PETA reportedly suing Mike Krukow and the Giants over use of the term “Meat”

Will Mike Krukow (Right)  be forced to spare the pine for meat?

Will Mike Krukow (Right) be forced to spare the pine for meat?

In the first case of its kind, PETA is preparing to file a lawsuit asking a federal court to declare the repeated use of the term “meat” by Mike Krukow in violation of the Animal Welfare Act of 1966, according to a source close to the situation. The filing, which will allegedly name Mike Krukow and the San Francisco Giants as defendants, is based primarily on the language in section 2.131 of the act, which requires organizations to  “minimize discomfort, distress, and pain to the animals.”

“First, PETA believes that animals are not ours to eat, wear, experiment on, use for entertainment, abuse in any way, or to use in the belittling or humiliation of a Major League Baseball player,” the source said. “Beyond that, PETA is of the belief that Krukow’s insensitive use of the word ‘meat’ degrades animals more than it insults a member of the opposition. This degradation, according to PETA, causes animals that become our meat to undergo considerable emotional distress, which is primarily driven by social embarrassment and outcasting.”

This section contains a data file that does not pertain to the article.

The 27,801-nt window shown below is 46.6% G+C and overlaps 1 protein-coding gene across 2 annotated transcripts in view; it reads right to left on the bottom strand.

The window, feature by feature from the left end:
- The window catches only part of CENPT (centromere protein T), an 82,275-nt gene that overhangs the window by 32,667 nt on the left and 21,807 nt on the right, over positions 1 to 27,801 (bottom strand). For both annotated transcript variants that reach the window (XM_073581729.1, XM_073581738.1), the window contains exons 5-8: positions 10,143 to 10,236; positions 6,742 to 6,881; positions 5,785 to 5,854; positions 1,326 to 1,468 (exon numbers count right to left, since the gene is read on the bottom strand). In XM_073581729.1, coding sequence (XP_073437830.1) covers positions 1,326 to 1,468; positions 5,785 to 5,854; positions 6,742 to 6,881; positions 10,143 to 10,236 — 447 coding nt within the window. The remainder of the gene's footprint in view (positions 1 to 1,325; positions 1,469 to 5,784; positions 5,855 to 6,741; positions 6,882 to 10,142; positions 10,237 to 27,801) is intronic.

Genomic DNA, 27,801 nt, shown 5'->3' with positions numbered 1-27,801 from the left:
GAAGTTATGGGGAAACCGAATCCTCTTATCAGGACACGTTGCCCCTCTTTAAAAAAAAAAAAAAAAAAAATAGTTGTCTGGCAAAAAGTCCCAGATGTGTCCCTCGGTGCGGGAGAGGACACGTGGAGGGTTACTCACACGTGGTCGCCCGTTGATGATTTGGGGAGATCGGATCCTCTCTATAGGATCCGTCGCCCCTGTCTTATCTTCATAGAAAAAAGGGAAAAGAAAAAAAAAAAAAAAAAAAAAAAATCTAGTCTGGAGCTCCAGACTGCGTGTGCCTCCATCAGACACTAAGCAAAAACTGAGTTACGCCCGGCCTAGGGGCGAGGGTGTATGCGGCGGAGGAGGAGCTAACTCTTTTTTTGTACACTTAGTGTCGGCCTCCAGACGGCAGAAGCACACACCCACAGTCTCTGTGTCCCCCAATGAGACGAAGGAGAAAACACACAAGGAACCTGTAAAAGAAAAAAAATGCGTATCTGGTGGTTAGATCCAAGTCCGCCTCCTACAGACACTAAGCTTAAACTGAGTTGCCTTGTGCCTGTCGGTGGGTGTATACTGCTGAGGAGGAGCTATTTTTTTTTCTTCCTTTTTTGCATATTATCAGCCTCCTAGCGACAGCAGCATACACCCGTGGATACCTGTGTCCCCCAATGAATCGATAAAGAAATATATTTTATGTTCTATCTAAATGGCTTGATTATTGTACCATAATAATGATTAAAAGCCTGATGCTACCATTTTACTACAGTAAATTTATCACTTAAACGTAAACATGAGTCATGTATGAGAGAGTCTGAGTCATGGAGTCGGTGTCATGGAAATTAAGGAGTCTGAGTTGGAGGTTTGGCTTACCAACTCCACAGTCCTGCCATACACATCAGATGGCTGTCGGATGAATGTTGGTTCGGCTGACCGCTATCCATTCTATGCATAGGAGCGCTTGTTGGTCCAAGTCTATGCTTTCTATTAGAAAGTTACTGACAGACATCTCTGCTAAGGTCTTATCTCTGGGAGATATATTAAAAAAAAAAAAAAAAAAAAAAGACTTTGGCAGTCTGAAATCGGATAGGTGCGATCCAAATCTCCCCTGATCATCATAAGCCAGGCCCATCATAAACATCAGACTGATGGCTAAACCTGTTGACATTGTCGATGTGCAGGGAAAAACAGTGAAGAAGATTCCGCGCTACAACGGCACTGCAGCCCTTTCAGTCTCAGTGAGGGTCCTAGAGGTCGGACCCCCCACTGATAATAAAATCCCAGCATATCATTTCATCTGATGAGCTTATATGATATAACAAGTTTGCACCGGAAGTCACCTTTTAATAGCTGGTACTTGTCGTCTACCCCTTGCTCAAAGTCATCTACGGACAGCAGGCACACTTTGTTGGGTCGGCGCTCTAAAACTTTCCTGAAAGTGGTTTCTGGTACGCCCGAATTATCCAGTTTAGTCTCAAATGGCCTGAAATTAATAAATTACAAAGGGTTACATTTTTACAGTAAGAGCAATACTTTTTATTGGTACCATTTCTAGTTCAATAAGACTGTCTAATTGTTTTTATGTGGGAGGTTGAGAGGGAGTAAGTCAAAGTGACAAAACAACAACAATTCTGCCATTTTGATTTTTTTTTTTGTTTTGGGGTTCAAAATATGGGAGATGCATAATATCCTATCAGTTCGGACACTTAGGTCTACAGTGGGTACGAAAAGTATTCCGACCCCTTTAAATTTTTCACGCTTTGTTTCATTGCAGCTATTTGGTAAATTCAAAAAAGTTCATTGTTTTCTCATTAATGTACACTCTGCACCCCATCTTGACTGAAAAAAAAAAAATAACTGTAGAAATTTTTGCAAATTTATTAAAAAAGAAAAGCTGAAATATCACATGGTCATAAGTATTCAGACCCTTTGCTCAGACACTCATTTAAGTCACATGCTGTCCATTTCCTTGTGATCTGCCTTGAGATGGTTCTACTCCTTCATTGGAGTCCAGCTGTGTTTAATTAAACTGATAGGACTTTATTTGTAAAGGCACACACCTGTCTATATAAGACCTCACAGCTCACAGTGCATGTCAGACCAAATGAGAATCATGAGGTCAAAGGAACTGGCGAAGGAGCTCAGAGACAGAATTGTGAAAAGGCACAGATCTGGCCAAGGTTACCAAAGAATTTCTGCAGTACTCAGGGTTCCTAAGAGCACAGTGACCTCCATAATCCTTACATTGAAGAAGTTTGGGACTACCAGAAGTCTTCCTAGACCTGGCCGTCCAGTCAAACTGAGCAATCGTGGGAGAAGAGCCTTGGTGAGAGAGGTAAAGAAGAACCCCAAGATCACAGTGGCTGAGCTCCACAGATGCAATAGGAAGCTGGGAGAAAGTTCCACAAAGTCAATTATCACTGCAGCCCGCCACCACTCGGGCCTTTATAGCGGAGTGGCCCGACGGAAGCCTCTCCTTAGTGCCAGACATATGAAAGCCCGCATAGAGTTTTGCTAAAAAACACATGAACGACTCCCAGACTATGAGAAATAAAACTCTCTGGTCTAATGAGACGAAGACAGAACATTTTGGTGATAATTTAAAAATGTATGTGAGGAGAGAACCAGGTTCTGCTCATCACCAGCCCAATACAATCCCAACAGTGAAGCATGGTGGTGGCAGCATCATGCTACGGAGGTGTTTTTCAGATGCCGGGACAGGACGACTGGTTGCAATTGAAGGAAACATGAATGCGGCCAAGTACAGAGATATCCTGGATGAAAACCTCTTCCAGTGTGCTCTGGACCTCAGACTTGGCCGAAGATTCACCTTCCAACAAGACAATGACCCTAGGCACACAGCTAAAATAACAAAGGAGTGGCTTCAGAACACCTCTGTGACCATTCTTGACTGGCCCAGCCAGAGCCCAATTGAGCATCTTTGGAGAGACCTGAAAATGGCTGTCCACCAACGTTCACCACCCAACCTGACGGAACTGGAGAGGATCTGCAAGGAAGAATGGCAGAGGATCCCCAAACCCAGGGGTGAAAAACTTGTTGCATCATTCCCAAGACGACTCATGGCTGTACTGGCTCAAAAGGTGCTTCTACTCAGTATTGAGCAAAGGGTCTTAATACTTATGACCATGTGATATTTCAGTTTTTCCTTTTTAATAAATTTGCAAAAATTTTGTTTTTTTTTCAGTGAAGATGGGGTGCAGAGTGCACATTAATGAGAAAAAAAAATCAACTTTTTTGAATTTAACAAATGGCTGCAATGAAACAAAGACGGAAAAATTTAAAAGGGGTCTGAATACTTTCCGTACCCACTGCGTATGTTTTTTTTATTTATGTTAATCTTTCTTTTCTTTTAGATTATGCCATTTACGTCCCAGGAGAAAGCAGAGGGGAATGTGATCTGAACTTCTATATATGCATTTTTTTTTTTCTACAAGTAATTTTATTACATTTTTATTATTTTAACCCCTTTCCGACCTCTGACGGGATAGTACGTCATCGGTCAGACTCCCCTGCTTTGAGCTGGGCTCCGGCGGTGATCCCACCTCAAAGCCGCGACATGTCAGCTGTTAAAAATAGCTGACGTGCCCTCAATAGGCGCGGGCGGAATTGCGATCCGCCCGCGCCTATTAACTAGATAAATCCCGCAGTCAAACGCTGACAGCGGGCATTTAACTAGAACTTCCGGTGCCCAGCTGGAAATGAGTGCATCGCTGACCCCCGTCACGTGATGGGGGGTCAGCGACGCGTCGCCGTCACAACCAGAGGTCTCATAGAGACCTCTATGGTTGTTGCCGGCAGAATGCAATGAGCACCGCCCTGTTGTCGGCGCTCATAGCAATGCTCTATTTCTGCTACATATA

Still, admitting to the importance of an announcer’s strike-out call, our source tells us that PETA has offered a number of more humane alternatives to Krukow and the Giants. Should one of the suggested alternatives be chosen, PETA will promptly drop its lawsuit. The following is a partial list of PETA’s suggestions, as provided by our source:

  1. “Grab some pine, Termite.”
  2. “Grab some pine, Seitan.”
  3. “Grab some pine, Bean Curd.”
  4. “Grab some pine, Plant-Based Protein.”
  5. “Grab some pine, you two-toned libra-headed, slime-coated, pimple-farmin’ paramecium brain.”

The source believes that PETA is very encouraged by the second suggestion on the aforementioned list. “They like the word play,” the source said. “Not only do you associate the opponent with the epitome of evil (Satan), but you also promote a burgeoning meat alternative (Seitan). For PETA, it’s a win-win.”

Unfortunately, neither the San Francisco Giants nor Mike Krukow have chosen to comment on the situation, but they might not need to. Should we hear an abrupt change in Krukow’s strike-out call, we’ll know whether PETA’s petition is a successful one.

 

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